Friday, August 22, 2008

Homesick for home-cooking

I have barely cooked any Chinese food ever since my rice cooker blew up, and lately I have just been crazy jonesing for some home-cooked Chinese food. A couple days ago, I decided screw it, I'm going to cook some anyways, even if I have to cook rice on the stove (which I've NEVER done before) or *gasp* buy cooked rice from a takeout Chinese place. So over the next week or two, I think I'm going to post some pictures and maybe even recipes. The problem with me posting recipes (besides the fact that I'm giving away all my secrets) is that I don't really measure things. I'm kind of a touchy-feely cook. So if you decide to try any of these recipes yourself, keep in mind that my measurements are all approximate.

So first up, potstickers! I decided to make these for a potluck I was going to last night. Of course, it didn't occur to me to take pictures until after I'd already started making the filling, and by then my hands were a bit dirty to haul out the camera. I decided not to let that stop me. But I did decide to cook the dumplings on site at my friend's house, so no pics of the finished product.

I'm actually making more tonight (made WAY more filling than I had wrappers for), so look for more and better pictures tomorrow. In the meantime, a little backstory. My grandma used to make dumplings for us all the time when I was little. Actually, my parents made them too, but somehow I always remember my grandma's as being better. It may have had something to do with the fact that my parents boiled theirs, which technically makes them "jiao-zi" as opposed to pan-frying them, which is what makes them "potstickers."

I started with about 1 1/4 - 1 1/2 lb. of ground turkey. Normally I use ground pork, but my friend doesn't eat pork, so I decided to try out turkey instead. I figure you could say they're sort of healthy that way. But be sure to get the fattier kind, not the all-lean ground turkey breast, or they will be dry dry dry.

Next I added about 1 tablespoon of Chinese rice wine and 1 tablespoon of soy sauce. In a food processor, I finely chopped 2 cloves of garlic and a bunch of Chinese garlic chives. I've also seen them called leek chives - they kind of look like green onions, but with out the white part on the bottom. It came about to about 1 cup, chopped. Mix that into the meat. Salt & pepper to taste. It'll look kind of like this.

I know, not super appetizing, but it's raw meat. You can't expect too much. Now for the fun part, filling and wrapping!

I'm usually not a big fan of store-bought wrappers/skins. They tend to be a bit on the thin side, especially if you're going to be pan-frying. My parents used to make their own skins, but then I think that was out of necessity since I don't think they sold pre-made ones back then. I don't have the patience to mess around with making my own, so I usually make do with what I can find. I did discover this brand of skins at my local Asian grocery, and they seem to be about the right thickness. It was in the refrigerated section instead of frozen and is actually made locally. Score!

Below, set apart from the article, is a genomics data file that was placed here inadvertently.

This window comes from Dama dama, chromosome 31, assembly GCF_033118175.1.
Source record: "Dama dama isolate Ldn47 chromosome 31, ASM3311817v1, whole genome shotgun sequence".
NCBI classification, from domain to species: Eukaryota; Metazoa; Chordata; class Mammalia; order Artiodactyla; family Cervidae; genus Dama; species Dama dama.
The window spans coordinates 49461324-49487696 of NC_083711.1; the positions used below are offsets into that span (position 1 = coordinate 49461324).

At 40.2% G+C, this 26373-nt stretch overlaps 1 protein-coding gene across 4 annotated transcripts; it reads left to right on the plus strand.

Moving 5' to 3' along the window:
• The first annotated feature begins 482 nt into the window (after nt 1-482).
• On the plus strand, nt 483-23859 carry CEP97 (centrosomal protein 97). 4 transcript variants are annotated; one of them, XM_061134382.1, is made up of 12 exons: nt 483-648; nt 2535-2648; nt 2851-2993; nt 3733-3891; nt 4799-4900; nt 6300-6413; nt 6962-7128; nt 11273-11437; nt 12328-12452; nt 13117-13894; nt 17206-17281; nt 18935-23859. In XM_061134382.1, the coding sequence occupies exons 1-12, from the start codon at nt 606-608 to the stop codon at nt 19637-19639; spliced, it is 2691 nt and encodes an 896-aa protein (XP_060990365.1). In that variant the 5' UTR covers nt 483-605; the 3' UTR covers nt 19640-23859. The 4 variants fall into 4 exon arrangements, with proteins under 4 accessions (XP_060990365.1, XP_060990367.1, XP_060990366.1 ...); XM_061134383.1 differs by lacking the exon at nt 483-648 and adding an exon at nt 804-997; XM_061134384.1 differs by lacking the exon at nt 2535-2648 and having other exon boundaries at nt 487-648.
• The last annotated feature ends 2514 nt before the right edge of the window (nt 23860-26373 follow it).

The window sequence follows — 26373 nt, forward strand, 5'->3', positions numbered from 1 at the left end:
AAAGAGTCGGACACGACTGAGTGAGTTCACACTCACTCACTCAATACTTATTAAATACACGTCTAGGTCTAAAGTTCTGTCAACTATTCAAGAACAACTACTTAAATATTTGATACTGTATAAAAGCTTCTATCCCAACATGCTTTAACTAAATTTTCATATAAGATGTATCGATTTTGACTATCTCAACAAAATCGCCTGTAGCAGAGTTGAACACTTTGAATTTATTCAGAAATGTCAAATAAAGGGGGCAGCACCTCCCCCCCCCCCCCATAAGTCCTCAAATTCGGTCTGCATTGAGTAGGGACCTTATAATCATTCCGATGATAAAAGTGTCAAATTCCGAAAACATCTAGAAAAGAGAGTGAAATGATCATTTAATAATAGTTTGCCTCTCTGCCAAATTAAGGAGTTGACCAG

Put a dollop of filling in the center of a wrapper - I'd guess a little more than a teaspoon. You want them to be nice and meaty, but you also don't want to overstuff them because then you'll have meat squishing out the sides when you try to seal them up. Ick. Next, dip your finger in a bowl of water, and moisten around the edge of the top half the wrapper (in a semi-circle).

Fold in half and pinch in the middle to seal (excuse the crappy quality of the picture):

Now you want to crinkle or pleat the edges and press to seal. It's hard to show in a picture since I usually use both hands to do it but I needed one to take the picture. Basically, think of when you crimp the edge of a pie crust. It's sort of like that.

Depending on how big the wrapper is, I do maybe 2-3 pleats on each side of the center. When you're done, it should look something like this:

There are actually different ways of folding these, but I like this method because they kind of sit up on their own, which is nice for pan-frying. If you're just going to be boiling them, you could just fold them straight over in half and pinch them closed to make a semi-circle.

One package of wrappers yielded just under 40 potstickers, but didn't use up all my filling. I tried defrosting a package I had in the freezer (different brand, so they were a bit different in texture and size), but they were a bit old and freezer-burned and after cooking up a couple testers, I decided against it.

As I get them wrapped, I usually put the dumplings on a cookie sheet lined with a clean dishtowel and then keep them covered with another dishtowel (also clean, of course) to keep them from drying out. If you're not going to cook and eat them right away (or if you're making an enormous batch, like I am) then you can just stick the whole pan into the freezer. Once they're frozen, you can toss them into a ziploc bag and just cook them as needed. Tastier (and cheaper) than the storebought kind!

In part 2, I'll make a different kind of filling and have more details on cooking and serving.

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